Take a look at this TikTok video, for instance.

There is brilliance at multiple levels. One, The song used is from Hum Aapke Hain Kaun – ‘Yeh Mausam Ka Mitwa’. This is a song that is from the so-called ‘terrible 90s’ and it is very fashionable to look down upon people who like that era’s Hindi film music. The stars include Nadeem-Shravan, Kumar Sanu, Udit Narayan, Abhijeet, Vinod Rathod, Dilip Sen-Sameer Sen, Jatin-Lalit and so on. Their songs continue to blare out of auto-rickshaws in Tier 2/3/4 towns of India and also Tier 1 towns’ cabs and barber shops. Denigrating this is almost a class divide in India.

In the original song (I have appended it in the end of the TikTok video, for context), this line is being lip-synced by Salman Khan and sung by S.P.Balasubrahmanyam, who was Salman’s voice for quite a few films in that period. The same line, in the film, sort of means that Salman is taking Madhuri with him to his city, whereas, in the TikTok video, the goat-herd is literally talking about his flock 🙂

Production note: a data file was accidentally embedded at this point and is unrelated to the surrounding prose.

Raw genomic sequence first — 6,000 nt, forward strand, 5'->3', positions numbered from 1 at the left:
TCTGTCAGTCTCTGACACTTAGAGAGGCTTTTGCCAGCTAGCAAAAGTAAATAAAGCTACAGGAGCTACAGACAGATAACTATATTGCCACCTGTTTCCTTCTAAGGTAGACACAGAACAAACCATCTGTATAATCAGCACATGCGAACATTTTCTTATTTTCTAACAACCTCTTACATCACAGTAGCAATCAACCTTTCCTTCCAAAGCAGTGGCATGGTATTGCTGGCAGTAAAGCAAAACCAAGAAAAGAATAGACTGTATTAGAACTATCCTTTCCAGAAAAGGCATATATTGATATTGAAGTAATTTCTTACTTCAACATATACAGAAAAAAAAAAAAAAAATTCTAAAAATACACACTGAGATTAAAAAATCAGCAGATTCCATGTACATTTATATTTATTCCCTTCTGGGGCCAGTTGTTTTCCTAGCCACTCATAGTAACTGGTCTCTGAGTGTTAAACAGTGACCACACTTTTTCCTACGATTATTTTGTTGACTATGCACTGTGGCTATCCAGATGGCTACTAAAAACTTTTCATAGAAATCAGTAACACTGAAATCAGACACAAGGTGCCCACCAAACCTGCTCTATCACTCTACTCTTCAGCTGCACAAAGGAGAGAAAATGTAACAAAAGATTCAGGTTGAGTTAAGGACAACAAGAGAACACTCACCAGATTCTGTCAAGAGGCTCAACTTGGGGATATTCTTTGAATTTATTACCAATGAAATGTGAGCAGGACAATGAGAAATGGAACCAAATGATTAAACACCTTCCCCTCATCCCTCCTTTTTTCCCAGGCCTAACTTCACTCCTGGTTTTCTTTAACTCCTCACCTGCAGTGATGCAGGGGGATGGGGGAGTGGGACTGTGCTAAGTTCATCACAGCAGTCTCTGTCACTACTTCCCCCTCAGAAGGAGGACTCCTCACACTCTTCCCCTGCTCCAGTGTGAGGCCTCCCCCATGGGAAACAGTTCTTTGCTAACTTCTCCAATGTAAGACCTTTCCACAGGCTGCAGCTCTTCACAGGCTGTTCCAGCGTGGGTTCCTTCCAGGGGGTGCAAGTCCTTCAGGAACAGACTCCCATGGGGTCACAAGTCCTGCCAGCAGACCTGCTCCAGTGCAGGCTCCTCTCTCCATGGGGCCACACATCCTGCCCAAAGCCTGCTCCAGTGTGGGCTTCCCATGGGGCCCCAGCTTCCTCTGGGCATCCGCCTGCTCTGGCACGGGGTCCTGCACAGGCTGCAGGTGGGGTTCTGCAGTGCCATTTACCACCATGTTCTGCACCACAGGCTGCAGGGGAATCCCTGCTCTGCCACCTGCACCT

And the way he stops, sans any expression, almost preparing for the final punch when S.P.Balasubrahmanyam laughs, and he puts up his own laugh in sync… I really wonder how this 15-second video even happened! The thought that this song should be chosen, with the goat-herd shooting it in selfie-mode as he is managing his flock, his expressions and lip-sync timed so well and the laugh, timed even better to perfection… and all this by a goat-herd! This obviously doesn’t absolve TikTok of the more vulgar and regressive content it hosts, but it at least shows that it is simply like any other social media platform. The main difference is that the kind of people, who create content so lovingly on it, are a new breed of people discovering their power of expression, however rudimentary or crude it is, with a large audience, for the first time ever.